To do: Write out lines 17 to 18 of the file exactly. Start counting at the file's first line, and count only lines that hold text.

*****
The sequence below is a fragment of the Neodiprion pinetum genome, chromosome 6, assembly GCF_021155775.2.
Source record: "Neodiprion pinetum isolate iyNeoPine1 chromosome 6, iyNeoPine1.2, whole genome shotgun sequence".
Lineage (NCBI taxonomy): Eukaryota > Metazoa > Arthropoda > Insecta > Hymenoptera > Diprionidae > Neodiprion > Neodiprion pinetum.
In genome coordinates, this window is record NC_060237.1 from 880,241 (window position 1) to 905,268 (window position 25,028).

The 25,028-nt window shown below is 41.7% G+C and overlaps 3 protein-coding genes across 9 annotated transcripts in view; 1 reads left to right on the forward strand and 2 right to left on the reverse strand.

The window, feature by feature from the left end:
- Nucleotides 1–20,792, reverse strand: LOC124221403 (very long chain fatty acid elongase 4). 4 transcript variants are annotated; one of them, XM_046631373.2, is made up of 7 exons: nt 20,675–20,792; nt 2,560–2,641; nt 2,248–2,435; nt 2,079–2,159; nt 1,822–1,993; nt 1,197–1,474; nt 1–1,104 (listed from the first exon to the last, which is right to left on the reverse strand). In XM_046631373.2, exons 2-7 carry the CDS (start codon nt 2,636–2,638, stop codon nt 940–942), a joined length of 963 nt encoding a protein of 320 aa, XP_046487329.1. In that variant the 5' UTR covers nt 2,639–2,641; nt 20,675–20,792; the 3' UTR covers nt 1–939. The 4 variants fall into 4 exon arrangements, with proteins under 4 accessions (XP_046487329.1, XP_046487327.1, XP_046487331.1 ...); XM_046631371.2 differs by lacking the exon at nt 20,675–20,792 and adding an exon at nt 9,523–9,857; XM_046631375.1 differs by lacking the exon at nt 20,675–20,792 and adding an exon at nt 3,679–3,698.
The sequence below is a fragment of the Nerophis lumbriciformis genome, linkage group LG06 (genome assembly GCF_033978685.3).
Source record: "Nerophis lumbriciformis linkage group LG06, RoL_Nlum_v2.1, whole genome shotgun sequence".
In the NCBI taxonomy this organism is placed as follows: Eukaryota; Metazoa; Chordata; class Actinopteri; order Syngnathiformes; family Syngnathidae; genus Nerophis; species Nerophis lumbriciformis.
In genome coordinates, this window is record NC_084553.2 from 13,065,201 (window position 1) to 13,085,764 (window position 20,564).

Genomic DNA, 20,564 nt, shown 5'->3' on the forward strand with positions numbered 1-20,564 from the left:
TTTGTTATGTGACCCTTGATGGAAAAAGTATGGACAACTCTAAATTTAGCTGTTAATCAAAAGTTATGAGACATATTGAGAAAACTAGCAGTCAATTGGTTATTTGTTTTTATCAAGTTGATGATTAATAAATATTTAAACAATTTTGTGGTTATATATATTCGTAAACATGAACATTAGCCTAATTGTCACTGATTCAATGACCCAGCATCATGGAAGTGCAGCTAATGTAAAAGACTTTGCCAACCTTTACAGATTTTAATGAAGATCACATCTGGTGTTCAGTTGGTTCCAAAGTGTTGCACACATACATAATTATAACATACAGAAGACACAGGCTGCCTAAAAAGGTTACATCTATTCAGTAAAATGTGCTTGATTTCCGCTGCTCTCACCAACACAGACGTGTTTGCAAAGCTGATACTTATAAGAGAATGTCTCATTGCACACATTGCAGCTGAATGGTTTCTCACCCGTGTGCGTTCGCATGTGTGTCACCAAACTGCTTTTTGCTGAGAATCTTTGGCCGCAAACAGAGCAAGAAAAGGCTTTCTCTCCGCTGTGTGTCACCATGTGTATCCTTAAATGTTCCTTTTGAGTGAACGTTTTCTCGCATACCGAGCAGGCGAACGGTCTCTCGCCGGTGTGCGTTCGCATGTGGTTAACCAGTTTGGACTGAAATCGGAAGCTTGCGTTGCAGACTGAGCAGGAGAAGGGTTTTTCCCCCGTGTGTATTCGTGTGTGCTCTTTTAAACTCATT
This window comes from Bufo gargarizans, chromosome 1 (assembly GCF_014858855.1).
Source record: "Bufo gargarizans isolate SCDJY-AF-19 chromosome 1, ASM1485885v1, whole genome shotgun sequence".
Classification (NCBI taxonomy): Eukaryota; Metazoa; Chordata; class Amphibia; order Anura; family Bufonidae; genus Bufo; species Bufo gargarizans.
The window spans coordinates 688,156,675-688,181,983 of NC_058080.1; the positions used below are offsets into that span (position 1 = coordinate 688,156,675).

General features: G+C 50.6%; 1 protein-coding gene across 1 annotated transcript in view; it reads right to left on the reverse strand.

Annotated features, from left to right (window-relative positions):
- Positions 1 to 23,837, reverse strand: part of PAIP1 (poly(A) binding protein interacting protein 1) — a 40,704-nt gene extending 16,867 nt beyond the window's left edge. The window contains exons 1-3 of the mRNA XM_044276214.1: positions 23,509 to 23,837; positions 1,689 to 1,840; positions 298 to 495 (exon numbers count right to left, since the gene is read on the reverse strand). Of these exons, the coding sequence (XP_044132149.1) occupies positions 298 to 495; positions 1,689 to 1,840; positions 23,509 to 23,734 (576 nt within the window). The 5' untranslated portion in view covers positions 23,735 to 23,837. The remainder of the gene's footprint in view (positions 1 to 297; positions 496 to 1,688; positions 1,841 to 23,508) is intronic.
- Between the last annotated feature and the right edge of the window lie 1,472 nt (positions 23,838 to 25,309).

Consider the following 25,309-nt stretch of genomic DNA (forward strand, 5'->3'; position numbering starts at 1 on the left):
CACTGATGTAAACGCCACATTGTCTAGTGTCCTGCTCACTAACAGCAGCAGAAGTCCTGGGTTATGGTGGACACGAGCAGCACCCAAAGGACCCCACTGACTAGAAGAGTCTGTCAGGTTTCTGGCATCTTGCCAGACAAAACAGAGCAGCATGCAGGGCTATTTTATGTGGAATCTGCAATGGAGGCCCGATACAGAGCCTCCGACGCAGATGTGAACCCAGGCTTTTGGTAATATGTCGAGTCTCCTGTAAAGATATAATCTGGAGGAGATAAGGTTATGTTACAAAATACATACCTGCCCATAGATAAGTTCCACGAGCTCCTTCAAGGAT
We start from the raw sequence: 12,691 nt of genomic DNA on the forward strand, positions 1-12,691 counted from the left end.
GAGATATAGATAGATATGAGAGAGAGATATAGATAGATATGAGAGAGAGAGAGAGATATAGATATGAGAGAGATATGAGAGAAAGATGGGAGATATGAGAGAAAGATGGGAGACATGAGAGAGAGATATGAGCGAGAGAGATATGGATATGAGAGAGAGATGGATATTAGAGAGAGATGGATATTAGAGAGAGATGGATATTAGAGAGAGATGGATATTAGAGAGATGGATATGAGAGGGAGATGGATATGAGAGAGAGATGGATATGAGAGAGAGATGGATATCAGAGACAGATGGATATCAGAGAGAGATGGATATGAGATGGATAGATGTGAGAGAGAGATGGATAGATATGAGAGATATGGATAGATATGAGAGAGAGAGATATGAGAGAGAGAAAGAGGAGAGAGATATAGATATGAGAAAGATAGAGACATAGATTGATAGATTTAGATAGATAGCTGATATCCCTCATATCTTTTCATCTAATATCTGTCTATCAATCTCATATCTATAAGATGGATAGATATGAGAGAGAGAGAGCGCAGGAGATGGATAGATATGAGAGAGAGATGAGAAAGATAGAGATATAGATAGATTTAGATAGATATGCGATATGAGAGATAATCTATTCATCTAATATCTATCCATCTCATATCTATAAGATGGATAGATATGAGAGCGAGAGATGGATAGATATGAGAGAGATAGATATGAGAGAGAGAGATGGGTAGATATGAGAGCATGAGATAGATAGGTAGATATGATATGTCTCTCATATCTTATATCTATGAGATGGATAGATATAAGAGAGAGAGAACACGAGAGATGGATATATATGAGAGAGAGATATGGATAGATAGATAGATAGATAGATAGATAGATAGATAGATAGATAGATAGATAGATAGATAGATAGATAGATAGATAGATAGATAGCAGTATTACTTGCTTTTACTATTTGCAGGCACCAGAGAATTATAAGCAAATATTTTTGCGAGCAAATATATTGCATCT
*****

The window spans coordinates 688,156,675-688,181,983 of NC_058080.1; the positions used below are offsets into that span (position 1 = coordinate 688,156,675).

General features: G+C 50.6%; 1 protein-coding gene across 1 annotated transcript in view; it reads right to left on the reverse strand.